EB: It’s interesting how our online personas can increase our sense of self-worth as a way to share inner thoughts, but how that opens you to fear of others judging you. When you share online do you actively mask anything still or hold back in any way? How do you find yourself editing what you’re sharing?
JC: Well, I'm actively trying to hide my body. So you will, 98% of the time only see my face versus my full body [online]. And I have become very obsessed with wanting to control the camera, so it's usually going to be in selfie form because for some reason I just find that I don't look as good when somebody else is taking the photo, which is something I'm trying to get over. So I'm definitely masking my body. On the writing side, even though I'm putting out my truth, I do feel the need to gut-check things out loud [to my husband] because I don't want to put something out there that's going to influence someone else to feel as if they need to do something. I really never talk about what I'm eating, for example, because I don't want to feel as if people perceive me to say, ‘you should never eat bread.’ I don't want to put those rules out to other people and influence them.
EB: It can be addicting to find or spiral into rabbit holes on topics that don’t serve us, especially if you’re living with something like an eating disorder, but that one rabbit hole can impact your entire experience on the platform for many weeks/months after because the way algorithms work. When you think about this dilemma of self-worth online, where does your mind go?
JC: I’m constantly seeing people on my feed and thinking that if I don’t look a certain way, then I won’t measure up to all these people who have put a shiny filter on top of what they’re doing. It’s not to say that I want to put the filter on top or mask myself, but how do I get myself across as being honest while also looking “the part.” Since I have an eating disorder, I’m constantly thinking that if I just lose a certain amount of weight or if I just look a certain way, then my self-worth will improve and others will approve of me.
On the one hand, being vulnerable online can be an outlet—a way to reach out to others and validate our own stories (beyond our private group chats). But by sharing vulnerable thoughts in places (like Instagram) that over-index on Likes and sensationalist content, we are forced to post in certain ways to adhere to the platform's tools. In the end, that can cause us to feel self-conscious that our vulnerable musings and stories simply aren’t getting enough likes which lead us to tailor our IRL experiences to fit the algorithm, impacting our own authenticity along the way.
We have a perception of who we are IRL and an inner monologue that influences how we want to share our lives online, but if the tools we have available for sharing (imagery, videos, capitalist algorithms) aren’t actually helpful, we end up in a cycle of performative vulnerability. Perhaps this is the ultimate dilemma, it’s almost like we need another digital space to share our stories and discover others in a more human way… ;)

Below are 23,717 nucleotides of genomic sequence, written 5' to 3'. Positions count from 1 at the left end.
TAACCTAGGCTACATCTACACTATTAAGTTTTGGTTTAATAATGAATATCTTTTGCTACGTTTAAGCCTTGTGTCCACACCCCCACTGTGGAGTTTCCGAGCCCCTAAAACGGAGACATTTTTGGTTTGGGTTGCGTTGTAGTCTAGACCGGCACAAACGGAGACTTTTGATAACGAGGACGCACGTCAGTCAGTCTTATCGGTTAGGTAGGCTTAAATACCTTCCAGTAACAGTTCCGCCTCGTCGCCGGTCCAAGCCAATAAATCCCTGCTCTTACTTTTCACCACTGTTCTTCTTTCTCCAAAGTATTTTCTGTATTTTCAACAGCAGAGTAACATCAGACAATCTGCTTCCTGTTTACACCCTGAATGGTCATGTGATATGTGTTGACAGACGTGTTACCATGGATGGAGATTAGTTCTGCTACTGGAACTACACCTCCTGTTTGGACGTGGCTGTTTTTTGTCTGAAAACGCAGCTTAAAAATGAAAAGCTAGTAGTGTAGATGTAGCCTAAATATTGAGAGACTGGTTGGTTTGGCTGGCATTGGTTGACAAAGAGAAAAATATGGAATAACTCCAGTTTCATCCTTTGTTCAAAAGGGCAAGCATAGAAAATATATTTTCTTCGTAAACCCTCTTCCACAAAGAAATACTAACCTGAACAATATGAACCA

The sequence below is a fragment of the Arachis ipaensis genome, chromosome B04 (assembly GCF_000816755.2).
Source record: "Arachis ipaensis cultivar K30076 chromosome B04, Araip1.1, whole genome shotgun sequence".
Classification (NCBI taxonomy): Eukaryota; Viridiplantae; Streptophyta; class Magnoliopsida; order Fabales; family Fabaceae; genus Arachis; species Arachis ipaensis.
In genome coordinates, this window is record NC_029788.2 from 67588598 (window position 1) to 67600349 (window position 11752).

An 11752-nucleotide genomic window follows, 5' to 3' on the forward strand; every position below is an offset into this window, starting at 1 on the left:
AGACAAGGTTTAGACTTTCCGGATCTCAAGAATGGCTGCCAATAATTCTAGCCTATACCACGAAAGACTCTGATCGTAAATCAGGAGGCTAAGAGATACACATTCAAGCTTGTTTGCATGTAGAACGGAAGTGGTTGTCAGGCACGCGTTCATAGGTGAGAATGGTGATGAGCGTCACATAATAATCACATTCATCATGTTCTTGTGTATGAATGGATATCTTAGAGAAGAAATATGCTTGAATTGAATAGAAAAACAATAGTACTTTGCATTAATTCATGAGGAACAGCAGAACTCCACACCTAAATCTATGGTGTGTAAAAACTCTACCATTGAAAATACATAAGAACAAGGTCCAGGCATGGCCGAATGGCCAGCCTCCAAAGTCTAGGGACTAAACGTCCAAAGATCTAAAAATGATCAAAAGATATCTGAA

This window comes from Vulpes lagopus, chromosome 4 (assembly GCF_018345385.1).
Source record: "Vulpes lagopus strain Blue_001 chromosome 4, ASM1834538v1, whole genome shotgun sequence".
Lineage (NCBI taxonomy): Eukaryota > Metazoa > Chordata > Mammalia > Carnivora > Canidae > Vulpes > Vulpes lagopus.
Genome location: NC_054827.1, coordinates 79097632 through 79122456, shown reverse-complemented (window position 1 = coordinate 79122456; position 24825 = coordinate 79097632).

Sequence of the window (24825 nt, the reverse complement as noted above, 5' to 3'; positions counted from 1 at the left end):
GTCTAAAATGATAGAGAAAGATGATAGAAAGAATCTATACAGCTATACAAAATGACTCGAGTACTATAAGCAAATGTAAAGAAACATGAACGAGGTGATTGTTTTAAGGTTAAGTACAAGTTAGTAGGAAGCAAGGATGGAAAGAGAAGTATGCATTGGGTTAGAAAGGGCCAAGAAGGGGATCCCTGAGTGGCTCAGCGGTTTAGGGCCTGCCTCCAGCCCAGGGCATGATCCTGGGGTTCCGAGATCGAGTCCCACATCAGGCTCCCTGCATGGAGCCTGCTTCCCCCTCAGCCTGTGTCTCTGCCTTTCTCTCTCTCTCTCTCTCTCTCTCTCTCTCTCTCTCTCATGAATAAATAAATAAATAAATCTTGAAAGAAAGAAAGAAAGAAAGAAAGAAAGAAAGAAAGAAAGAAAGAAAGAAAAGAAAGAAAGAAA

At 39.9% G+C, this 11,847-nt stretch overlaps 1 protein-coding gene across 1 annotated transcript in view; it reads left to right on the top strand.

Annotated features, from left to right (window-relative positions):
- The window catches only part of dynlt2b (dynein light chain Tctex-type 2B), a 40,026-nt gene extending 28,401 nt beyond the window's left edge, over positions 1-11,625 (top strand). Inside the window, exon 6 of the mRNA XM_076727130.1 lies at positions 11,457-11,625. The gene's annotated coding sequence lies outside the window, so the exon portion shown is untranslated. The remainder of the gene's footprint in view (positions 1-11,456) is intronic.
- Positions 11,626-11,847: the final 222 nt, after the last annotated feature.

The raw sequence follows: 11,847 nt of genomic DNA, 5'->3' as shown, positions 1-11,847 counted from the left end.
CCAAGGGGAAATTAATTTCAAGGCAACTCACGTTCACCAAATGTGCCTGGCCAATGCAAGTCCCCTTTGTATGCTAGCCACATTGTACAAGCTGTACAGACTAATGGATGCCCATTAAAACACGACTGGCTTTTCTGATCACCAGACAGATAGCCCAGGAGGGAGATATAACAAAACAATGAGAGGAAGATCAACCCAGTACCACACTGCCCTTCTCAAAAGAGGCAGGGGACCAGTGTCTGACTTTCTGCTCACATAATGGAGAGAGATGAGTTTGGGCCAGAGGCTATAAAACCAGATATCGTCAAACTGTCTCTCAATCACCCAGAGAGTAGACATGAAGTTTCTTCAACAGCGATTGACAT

We’d love to hear from you on this – how has your self-worth been impacted by social media? What’s your inner monologue when you share to IG or TikTok? Does it make you more confident or less confident? Have you found communities to affirm your sense of self-worth by being ~ very online ~? Contribute your thoughts to Jayme’s Diem here.
Big news! Our app got a new look, meaning we’re one step closer to our mission of building a social search engine that closes the gender information gap. We wrote a guide about our new approach—learn how to Diem here.
What we’re reading…
Social media is for strangers now (The Atlantic)
The real murderer in White Lotus is masculinity (The Independent)
Contributed to last week’s Diem on how to ask for help, professionally…
Let go of your ego
“I recently pivoted careers, a complete 180, and had to lean on help from strangers in a way that triggered every hyper-independent bone in my body. I had to swallow heaping spoonfuls of ego. But once I did I realized if you’re genuine with your intentions, thorough with your research, and kind, most everyone is willing to help in one way or another. I cannot stress preparedness enough!! If you’re reaching out for an informational interview or mentorship or to a networking connection, do your research on the person, the company, the job. It shows initiative but most importantly, respect. It’s simple and cliche but true: don’t be afraid to ask, the worse they can say is “no”. Don’t deny yourself before giving them a chance to, you might be surprised!”
Read more and contribute your stories in the Diem app, here.
Till next time,